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Man faces sex assault charges for failing to tell partners he has HIV

Nick Duffy June 21, 2017

A man in Canada is facing sex assault charges for failing to disclose to at least two sexual partners that he is HIV-positive.

27-year-old Ala Al Safi, of Toronto, was arrested and charged with aggravated sexual assault over the allegations.

According to Toronto police, Al Safi was diagnosed with HIV in 2011.

Later the same year he met a 24-year-old man through an online dating site and engaged in an intimate relationship.

Ala Al Safi
Ala Al Safi

Police have since discovered another man, 21, who contracted HIV after an encounter with Al Safi in 2016.

The second victim also met Al Safi through a dating website.

According to police, across both encounters Al Safi failed to disclose his HIV status.

As a result, both victims were diagnosed with HIV.

Al Safi is now facing two charges of Aggravated Sexual Assault, which under Canada’s legal system can be used to prosecute the transmission of HIV.

Canadian law states that people living with HIV have a duty to disclose their HIV status before engaging in sexual behaviours that pose a “realistic possibility” of transmitting HIV to another person.

More than 170 people who allegedly failed to disclose their HIV status have been charged with criminal offences in Canada.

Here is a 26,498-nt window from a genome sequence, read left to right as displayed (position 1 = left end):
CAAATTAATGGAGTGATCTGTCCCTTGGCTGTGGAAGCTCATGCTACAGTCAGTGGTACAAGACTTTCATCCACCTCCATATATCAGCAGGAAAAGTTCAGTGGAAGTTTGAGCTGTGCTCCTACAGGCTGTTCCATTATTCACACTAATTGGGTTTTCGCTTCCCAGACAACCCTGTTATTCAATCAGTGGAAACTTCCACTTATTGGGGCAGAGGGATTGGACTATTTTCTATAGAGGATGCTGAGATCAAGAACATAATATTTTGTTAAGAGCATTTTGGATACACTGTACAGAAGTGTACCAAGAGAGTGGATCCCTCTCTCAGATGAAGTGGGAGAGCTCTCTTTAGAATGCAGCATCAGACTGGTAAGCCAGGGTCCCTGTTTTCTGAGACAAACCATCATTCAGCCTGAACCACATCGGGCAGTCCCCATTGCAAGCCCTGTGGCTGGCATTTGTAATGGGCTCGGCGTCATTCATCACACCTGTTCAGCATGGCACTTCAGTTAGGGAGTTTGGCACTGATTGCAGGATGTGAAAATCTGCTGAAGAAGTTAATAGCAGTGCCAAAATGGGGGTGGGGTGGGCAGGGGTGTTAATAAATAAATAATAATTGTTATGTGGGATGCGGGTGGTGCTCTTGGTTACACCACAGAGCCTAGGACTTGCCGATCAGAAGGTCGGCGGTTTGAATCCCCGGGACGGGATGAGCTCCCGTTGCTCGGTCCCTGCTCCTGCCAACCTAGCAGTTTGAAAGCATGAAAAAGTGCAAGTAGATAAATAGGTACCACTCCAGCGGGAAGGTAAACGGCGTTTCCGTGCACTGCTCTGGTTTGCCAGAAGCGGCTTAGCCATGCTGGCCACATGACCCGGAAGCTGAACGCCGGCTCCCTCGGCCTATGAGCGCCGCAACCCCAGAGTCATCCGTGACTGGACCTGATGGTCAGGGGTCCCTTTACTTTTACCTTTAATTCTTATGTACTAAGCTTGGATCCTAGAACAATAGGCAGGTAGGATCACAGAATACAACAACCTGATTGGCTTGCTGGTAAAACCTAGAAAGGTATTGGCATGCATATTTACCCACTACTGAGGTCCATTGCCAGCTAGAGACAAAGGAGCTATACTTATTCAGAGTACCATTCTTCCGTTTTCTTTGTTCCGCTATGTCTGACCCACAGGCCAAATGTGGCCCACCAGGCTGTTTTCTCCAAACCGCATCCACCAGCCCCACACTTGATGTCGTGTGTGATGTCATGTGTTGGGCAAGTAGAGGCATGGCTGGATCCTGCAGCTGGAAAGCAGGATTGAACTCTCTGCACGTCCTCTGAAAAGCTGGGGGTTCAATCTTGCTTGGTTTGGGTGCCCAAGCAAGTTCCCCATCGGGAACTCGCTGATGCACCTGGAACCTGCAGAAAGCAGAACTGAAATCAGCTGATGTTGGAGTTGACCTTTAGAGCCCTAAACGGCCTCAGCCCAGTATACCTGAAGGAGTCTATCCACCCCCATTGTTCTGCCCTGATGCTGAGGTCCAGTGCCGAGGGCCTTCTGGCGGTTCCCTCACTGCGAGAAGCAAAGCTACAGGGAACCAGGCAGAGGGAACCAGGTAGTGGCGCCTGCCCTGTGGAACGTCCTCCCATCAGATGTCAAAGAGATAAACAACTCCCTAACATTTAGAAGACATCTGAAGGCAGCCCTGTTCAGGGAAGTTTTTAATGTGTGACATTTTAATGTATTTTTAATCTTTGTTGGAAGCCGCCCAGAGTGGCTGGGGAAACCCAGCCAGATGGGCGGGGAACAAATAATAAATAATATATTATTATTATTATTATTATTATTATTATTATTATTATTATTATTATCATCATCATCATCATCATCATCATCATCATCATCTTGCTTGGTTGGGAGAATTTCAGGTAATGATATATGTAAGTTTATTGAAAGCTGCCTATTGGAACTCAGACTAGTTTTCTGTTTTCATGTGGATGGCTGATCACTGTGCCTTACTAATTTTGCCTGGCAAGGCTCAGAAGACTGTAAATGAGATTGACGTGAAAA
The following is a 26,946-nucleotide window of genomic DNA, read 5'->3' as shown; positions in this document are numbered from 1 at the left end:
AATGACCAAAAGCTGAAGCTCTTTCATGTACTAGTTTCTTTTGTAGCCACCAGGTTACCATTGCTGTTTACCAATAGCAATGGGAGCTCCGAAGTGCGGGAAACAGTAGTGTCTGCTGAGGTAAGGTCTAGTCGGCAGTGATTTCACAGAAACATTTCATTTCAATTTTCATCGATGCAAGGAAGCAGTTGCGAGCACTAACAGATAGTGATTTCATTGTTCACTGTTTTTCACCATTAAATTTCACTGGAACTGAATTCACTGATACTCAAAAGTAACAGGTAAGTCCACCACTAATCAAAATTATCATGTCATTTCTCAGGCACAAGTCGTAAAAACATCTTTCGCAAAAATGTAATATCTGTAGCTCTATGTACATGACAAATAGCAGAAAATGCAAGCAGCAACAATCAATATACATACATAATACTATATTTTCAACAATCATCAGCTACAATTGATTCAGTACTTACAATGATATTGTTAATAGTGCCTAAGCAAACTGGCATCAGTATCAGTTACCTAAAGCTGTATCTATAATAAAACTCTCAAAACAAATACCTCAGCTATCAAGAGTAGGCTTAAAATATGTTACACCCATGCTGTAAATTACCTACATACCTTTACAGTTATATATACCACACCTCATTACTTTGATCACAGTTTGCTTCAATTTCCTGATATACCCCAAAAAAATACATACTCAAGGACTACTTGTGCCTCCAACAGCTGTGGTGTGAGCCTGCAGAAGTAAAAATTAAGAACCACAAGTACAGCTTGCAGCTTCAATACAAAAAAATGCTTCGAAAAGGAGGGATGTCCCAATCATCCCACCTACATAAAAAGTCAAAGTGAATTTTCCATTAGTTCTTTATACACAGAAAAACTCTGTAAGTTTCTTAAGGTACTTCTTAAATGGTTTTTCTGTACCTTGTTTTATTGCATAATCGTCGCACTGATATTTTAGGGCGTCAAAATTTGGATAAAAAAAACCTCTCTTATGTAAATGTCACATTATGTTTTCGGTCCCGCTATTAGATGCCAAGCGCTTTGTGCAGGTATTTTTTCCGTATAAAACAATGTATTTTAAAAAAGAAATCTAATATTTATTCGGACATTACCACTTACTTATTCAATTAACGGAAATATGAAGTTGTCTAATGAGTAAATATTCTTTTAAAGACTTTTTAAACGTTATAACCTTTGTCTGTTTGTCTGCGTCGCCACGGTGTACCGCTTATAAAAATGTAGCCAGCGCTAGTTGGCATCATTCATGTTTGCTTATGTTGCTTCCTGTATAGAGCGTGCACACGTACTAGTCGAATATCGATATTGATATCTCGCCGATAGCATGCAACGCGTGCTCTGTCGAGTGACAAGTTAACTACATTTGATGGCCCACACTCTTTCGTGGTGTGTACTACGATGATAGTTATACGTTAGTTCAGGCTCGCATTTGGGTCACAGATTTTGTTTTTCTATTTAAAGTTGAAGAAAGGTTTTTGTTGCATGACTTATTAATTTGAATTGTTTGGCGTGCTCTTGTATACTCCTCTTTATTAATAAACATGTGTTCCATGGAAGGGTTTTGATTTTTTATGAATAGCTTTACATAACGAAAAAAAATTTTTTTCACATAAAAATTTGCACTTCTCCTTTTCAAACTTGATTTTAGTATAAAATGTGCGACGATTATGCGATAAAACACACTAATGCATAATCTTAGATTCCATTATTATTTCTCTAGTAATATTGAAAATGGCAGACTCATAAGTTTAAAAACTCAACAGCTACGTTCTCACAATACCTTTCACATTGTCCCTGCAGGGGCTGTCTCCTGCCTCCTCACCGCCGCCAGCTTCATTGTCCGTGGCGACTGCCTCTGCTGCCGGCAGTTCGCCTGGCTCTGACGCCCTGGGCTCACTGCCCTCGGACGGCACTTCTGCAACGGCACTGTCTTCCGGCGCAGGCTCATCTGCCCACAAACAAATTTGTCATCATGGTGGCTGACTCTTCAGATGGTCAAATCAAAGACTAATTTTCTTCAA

The laws have been hotly contested by HIV activists, who say there is no evidence that criminalization of HIV non-disclosure acts as a deterrent against participation in behaviours that can transmit HIV.

Police are concerned there may be other victims, and have called for anyone else with information to come forward.

The Toronto Star reports that Al Safi is subject to a court order, requiring him to use condoms and make his condition known to sexual partners.

According to the newspaper, Al Safi was not taking medication to treat his HIV.

Though HIV is not curable, medical treatment can lower the viral load of HIV-positive people to undetectable levels, which makes it incredibly difficult to transmit.

Anyone with information is asked to contact police at 416-808-7474, Crime Stoppers anonymously at 416-222-TIPS (8477), or online at www.222tips.com.

More: Americas, Canada, Canada, Gay, HIV, LGBT, transmission

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